Big ticket items

A list of the biggest individual projects included in the performance projects approved Monday.

  • McKinley Middle School — Upgrade to heating/ ventilation/ AC & two new boilers — $6,419,256
  • Wadewitz Elementary School — Vent replacement, new hot water system & changes to pool heating system — $2,887,095
  • Jerstad-Agerholm Middle School — Replacement of windows & doors — $2,572,296
  • Johnson Elementary School— New hot water system & new ventilators — $2,457,629
  • McKinley Middle School — Replacement of windows & doors — $2,137,769

RACINE — The Unified School District approved about $33.8 million in building projects designed to increase energy savings and help to offset future maintenance and capital costs.

The School Board voted Monday to approve two contracts, one with Trane worth about $15 million and another with Johnson Controls worth another $18 million. Together, the two projects will address about $20 million worth of needs highlighted in the district’s $90 million deferred maintenance list.

Construction is set to begin as early as October on the nearly 80 separate projects district-wide and includes upgrades to windows, doors, lighting, boilers and heating, ventilation and air conditioning systems.

Energy and maintenance savings from the projects should exceed the costs in 20 years or fewer. Savings of at least the projects’ costs would also be guaranteed through “performance contracts” with Trane and Johnson Controls. And if a project saves less than anticipated, including circumstances such as school closures, Trane or Johnson Controls would pay Unified the difference, according to Unified officials.

The Trane contract was unanimously approved Monday by the board, while the Johnson Controls contract passed by a vote of 4 to 2, with President Dennis Wiser and Treasurer Don Nielsen voting against it.

About $13 million of the $15 million Trane contract addresses projects on the district’s deferred maintenance list, and only about $6.5 million of Johnson Controls’ $18 million contract are for projects designated by the list.

“I was disappointed with our communication within the district,” Wiser said after Monday’s board meeting. “For years we have worked off a single major maintenance list and the board has talked about it, the public has talked about it, and it’s been presented to the press. And now all of a sudden, there are two major maintenance lists.”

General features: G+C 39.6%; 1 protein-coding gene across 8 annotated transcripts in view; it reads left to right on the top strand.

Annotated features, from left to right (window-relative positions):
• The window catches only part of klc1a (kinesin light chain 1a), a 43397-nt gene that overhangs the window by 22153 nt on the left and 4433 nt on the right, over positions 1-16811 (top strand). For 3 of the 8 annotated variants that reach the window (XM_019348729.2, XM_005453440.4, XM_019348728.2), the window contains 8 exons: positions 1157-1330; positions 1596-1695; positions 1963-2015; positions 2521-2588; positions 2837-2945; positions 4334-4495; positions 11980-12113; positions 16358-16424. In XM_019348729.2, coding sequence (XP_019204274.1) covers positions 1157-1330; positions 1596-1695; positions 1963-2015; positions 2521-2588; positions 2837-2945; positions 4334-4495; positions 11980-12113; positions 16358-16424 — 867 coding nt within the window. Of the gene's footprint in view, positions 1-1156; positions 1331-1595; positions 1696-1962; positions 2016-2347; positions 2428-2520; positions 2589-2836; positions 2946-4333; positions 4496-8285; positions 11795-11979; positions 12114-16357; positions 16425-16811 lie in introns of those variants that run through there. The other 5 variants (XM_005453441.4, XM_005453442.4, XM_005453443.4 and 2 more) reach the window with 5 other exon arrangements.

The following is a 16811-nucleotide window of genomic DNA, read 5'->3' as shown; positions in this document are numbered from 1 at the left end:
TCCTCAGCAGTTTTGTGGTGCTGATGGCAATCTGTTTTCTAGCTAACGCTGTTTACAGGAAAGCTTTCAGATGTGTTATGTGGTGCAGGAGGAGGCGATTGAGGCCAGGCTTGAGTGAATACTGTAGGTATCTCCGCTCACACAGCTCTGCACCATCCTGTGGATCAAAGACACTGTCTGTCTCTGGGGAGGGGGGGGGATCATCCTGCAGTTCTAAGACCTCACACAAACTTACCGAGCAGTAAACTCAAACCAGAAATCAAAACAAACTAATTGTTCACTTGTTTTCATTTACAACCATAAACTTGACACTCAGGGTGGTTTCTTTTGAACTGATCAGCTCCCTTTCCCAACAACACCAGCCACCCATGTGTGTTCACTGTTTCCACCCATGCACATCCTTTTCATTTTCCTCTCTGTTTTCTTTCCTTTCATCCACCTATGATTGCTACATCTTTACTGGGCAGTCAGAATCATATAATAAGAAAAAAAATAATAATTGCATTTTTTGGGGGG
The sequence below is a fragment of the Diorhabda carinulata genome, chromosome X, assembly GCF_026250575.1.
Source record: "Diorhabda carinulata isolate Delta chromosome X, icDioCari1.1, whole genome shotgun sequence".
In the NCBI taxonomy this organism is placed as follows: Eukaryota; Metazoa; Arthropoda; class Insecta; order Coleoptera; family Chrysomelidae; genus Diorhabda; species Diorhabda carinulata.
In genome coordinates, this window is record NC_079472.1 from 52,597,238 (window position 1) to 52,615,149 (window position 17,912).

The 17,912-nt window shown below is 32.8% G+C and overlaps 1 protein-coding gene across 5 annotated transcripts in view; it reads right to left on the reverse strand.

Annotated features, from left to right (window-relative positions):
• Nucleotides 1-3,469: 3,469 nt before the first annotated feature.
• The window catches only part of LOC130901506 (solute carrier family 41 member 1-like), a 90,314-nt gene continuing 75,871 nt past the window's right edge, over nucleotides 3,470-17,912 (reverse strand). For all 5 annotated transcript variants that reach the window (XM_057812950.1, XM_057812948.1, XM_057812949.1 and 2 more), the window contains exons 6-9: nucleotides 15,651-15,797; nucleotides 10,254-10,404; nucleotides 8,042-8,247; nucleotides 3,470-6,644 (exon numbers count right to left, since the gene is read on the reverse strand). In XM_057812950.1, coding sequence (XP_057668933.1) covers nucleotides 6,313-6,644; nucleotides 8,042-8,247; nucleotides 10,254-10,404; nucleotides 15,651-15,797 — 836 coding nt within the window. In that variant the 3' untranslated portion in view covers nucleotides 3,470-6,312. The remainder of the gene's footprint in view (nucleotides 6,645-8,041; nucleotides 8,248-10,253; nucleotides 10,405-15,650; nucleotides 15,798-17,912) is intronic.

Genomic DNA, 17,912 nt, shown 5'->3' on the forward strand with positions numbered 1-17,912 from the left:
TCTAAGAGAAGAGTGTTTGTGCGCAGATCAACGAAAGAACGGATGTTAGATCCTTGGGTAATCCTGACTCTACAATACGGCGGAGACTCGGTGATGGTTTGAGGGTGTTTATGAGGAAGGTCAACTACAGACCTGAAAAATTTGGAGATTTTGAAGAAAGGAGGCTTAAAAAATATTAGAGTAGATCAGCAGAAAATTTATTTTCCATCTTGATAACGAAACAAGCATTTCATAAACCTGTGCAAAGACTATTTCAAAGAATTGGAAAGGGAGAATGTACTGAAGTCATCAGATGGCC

Part of the explanation for this is that certain projects — primarily replacement of aging boilers — are not outlined in the $90 million deferred maintenance list, according to Unified’s Building and Grounds Director Bryan Arnold.

An original list presented to the board in May also included plans for middle-school science labs that were dropped last month because of timing, according to Unified CFO Dave Hazen.

Those labs, as well as other projects, could later be added as an addendum but would have to be approved by the board, Hazen said.

Money for the projects would initially be borrowed but would eventually come from property taxes. The projects would not increase taxes, though; instead tax levels will be maintained when a previous referendum expires after 2012-13.

Unified is allowed to fund the projects that way because state law permits districts to collect money for energy-efficiency upgrades without going to a referendum even if the money collected pushes district revenue over the state-imposed revenue cap.

Performance contracts are not unique to Racine Unified. The Union Grove High School District Board decided in February to enter into a performance contract with Trane. The projects in Union Grove’s performance contract are still be tweaked but could cost up to $1.5 million.

By Journal Times

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